#1
Do i go about learning Full scales?
For example, the C Major scale (because the tutors at college say that learning that will answer alot of my questions).
What i mean when i say "go about learning", i mean do i break them up into parts? if so, how do i do that?
Is there a website that has them already broken up to make it easier?
etc.
Help appreciated.
(im using the scale as shown on http://www.all-guitar-chords.com/guitar_scales.php
ive got "FULL, C and Major" selected. Tuning: Standard, Vertical patterns.
Also, what are "horizontal 4/3 notes per string" and "Shifted v1/2" and where/when would i use them?

Sorry for all the questions.
#2
modes.
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#3
That's just a whole bunch of different places on the neck you can play the same scale. Learn the notes of the scale.

You just need to learn the different positions of scales really.
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Last edited by Artemis Entreri at Jan 27, 2009,
#7
i do believe the sticky has examples!

college?? what do you mean by tutors? are you a music major? j/w
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#8
Quote by Ninjake
modes.


no

TS - learn the notes and intervals of a scale, then locate them on the fretboard, if you don't know where the notes are on the fretboard then you'll need to learn those first.
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#9
I know alot of the notes on the fretboard.
What are intervals? ive heard them mentioned, could someone jog my memory?
To 20Tigers: That post is helpful. The caged system looks like what i was looking for. Are there "caged" examples for other scales? Or for the major scales in a different key?
#11
I think u should learn the major and minor pentatonics FIRSt, because the major scale, and the minor scale is just the pentatonics with some added notes in them if u took a look closely, same goes to all the diatonic modes (exept locrian because hes gay lol)
#13
by the way, u asked on how to learn full scales, i m guessing what u meant was to memorize them on the fretboard, if so, learn pentatonics first, then the full scale, as the pentatonics is more practical, and it just makes it easier to memorize because its basically the major scale "broken up"
#14
The way I would suggest is to first learn all the notes on the fretboard. If you are willing to put some work into this (I recommend learning standard notation and practising playing from that ) and can keep the knowledge (by regularly playing from standard notation, for example) then it shouldn't take too long.

After this all you will have to do is learn what seven notes are in each scale to be able to play them anywhere on the neck. Simples.
#15
Quote by 12345abcd3
The way I would suggest is to first learn all the notes on the fretboard. If you are willing to put some work into this (I recommend learning standard notation and practising playing from that ) and can keep the knowledge (by regularly playing from standard notation, for example) then it shouldn't take too long.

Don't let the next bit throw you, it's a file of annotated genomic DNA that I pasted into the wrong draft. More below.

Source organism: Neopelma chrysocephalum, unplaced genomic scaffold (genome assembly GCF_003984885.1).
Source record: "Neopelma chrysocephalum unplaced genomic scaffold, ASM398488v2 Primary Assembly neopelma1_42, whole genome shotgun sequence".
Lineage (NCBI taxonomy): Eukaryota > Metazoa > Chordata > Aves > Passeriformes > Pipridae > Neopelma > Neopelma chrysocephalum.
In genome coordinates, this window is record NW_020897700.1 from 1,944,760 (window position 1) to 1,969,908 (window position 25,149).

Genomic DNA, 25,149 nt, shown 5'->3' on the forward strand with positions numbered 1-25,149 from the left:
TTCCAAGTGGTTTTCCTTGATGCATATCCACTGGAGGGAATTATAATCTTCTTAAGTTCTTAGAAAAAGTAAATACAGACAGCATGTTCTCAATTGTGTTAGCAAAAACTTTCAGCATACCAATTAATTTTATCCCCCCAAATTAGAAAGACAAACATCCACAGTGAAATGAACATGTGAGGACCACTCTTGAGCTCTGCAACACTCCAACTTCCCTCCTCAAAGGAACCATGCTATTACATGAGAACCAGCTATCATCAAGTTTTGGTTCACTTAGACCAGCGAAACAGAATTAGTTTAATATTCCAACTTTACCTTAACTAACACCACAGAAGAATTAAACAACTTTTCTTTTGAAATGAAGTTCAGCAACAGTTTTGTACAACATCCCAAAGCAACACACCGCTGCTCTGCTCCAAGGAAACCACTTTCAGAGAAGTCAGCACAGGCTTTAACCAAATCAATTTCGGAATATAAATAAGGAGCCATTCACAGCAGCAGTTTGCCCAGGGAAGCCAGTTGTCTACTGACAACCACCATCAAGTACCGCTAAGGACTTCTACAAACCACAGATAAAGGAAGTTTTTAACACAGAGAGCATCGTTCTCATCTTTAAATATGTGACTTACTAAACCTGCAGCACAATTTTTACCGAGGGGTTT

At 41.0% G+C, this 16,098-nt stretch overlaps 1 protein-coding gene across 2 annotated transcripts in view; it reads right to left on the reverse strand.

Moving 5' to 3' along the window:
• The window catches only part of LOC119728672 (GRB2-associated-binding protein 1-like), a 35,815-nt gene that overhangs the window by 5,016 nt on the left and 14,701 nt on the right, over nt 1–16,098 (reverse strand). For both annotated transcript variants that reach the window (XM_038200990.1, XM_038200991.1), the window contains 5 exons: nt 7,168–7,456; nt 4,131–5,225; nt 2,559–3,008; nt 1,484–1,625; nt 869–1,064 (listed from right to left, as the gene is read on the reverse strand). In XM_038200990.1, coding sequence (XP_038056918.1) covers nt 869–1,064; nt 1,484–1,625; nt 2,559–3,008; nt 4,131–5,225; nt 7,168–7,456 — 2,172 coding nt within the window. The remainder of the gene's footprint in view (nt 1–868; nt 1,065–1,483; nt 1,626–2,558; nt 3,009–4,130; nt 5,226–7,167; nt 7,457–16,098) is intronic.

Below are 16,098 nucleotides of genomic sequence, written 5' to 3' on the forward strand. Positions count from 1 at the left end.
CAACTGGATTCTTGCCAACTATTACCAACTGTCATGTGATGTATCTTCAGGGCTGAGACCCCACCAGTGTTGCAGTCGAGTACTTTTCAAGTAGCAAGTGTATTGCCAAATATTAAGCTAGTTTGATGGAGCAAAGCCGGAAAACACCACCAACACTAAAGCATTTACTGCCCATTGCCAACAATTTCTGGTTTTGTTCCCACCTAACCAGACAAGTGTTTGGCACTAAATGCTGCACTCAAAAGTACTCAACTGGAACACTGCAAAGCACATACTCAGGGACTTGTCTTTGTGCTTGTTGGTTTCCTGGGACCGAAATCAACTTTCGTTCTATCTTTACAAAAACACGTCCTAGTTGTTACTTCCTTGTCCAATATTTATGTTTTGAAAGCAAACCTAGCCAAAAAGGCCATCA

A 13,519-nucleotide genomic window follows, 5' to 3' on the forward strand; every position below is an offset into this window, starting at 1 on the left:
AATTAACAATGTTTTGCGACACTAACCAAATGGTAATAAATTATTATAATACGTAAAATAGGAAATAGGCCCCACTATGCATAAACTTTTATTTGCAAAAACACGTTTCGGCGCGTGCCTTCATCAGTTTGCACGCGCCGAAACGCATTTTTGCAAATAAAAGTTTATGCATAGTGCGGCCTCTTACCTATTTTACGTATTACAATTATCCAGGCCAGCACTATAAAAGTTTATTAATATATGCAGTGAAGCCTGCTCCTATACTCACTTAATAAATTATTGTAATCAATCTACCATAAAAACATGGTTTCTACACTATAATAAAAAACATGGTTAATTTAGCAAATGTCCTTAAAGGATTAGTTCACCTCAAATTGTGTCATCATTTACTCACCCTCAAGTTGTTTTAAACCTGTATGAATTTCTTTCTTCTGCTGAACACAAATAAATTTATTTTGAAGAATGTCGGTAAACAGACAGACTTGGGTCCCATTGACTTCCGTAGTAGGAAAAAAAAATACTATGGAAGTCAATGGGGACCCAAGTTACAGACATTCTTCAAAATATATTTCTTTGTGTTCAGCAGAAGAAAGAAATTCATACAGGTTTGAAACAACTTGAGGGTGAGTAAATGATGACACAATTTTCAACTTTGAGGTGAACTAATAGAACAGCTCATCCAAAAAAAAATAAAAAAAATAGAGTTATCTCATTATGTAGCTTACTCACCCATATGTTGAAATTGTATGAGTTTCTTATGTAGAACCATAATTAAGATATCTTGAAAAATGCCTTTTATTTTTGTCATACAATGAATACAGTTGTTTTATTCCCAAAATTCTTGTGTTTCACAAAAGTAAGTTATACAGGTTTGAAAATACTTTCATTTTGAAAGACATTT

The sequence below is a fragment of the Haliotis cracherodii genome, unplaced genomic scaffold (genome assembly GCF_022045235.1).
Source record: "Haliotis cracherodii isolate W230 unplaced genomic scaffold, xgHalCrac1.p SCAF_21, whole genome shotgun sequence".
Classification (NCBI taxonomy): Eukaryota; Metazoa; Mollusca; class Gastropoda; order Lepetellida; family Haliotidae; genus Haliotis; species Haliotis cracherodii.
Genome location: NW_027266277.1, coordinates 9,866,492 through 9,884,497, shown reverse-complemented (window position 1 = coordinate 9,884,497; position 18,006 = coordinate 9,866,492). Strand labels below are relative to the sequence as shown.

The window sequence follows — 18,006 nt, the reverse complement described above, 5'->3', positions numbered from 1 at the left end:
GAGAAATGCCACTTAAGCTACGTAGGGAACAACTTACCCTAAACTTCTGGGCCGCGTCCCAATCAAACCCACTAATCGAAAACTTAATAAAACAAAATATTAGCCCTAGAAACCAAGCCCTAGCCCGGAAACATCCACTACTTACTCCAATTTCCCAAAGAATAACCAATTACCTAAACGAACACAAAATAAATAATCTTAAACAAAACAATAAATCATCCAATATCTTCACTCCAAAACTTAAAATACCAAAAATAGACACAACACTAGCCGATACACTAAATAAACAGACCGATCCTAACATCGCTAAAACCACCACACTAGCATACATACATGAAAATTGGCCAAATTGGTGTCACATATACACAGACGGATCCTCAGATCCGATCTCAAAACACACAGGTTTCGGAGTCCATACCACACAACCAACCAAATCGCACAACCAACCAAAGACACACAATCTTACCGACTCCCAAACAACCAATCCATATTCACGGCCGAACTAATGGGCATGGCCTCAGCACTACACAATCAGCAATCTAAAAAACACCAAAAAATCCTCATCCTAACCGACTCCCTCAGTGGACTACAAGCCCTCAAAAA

After this all you will have to do is learn what seven notes are in each scale to be able to play them anywhere on the neck. Simples.


+1
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#16
i know ive got to learn the major scale, i just dont know where to break it up so i can learn it easier.
#18
You own a Prestige Ibanez and can't play a C Major Scale???


How I went about doing it was learning all 12 major scales within the first 5 frets. Not nessecarily octave to octave, but the Low E (or F/E# for keys that don't have an E) to the A on 5th fret of high e (or G#/Ab according to scale.)

After learning them, they all fit together like jigsaw pieces, as moving up a C major scale 2 frets, it is now D major! Also try learning the notes of the fretboard. You don't have to be obsessive and be able to recall any note within 0.5 seconds, but a decent understanding of the neck helps.
#19
Quote by Grevious555
i know ive got to learn the major scale, i just dont know where to break it up so i can learn it easier.

You don't need to break anything up - you need to learn the notes of the fretboard so you can locate your scale on the fretboard.
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#20
Quote by steven seagull
You don't need to break anything up - you need to learn the notes of the fretboard so you can locate your scale on the fretboard.

+1

If you learn the notes of the fretboard then you can learn any other type of scale just by learning 7 notes instead of all the patterns again. Also, learning the notes of the fretboard will mean that you are actually aware of what notes you are playing instead of playing random frets in a pattern.
#21
Quote by Grevious555
I know alot of the notes on the fretboard.
What are intervals? ive heard them mentioned, could someone jog my memory?
To 20Tigers: That post is helpful. The caged system looks like what i was looking for. Are there "caged" examples for other scales? Or for the major scales in a different key?


You want to get the Major Scale down cold. Once you really know the major scale and can fly through the whole thing up and down the fretboard you're home and hosed. All you do is play the same positions up or down the fretboard to change key. So if you take pattern 3 from that diagram and shift the whole thing up you two frets you get B major if you shift it up another three frets you get D major etc.